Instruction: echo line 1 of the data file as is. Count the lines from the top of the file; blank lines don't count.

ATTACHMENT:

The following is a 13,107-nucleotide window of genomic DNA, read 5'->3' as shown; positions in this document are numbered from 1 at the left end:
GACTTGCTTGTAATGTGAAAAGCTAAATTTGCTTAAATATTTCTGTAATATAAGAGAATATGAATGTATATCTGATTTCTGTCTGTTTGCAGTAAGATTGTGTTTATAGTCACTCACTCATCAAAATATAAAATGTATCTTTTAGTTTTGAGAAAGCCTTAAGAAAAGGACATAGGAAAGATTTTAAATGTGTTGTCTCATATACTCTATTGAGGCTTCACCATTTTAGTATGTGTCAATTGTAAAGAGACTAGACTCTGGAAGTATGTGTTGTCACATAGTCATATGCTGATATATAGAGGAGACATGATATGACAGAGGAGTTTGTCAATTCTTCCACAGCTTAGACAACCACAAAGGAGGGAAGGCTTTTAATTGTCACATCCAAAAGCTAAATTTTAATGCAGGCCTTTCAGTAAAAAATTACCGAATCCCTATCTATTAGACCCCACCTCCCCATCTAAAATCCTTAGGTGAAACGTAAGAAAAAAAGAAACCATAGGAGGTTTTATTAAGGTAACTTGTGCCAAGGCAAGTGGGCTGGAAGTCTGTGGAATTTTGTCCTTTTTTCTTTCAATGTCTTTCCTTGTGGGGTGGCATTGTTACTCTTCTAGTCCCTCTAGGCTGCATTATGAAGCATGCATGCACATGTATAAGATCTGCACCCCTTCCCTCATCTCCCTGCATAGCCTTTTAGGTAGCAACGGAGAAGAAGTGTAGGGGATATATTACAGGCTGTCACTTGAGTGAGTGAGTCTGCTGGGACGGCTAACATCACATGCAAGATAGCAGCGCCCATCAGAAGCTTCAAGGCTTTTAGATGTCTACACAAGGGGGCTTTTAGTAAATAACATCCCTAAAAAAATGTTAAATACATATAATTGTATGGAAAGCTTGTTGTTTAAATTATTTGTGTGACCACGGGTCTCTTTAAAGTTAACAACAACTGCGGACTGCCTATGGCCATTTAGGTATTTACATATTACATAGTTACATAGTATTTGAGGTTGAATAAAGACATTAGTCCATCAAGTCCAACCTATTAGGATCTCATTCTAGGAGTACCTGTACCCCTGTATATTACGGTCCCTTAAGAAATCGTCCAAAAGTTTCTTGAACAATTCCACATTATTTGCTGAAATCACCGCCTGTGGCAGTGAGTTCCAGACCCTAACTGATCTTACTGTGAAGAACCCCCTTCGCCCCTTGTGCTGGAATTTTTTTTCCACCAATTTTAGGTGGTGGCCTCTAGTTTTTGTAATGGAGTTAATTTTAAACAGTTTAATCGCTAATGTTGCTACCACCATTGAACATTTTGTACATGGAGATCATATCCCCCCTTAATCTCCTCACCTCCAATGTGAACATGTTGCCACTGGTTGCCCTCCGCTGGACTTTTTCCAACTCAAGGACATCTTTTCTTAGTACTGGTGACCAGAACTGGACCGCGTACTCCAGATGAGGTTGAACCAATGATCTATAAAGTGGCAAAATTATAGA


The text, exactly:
The following is a 13,107-nucleotide window of genomic DNA, read 5'->3' as shown; positions in this document are numbered from 1 at the left end: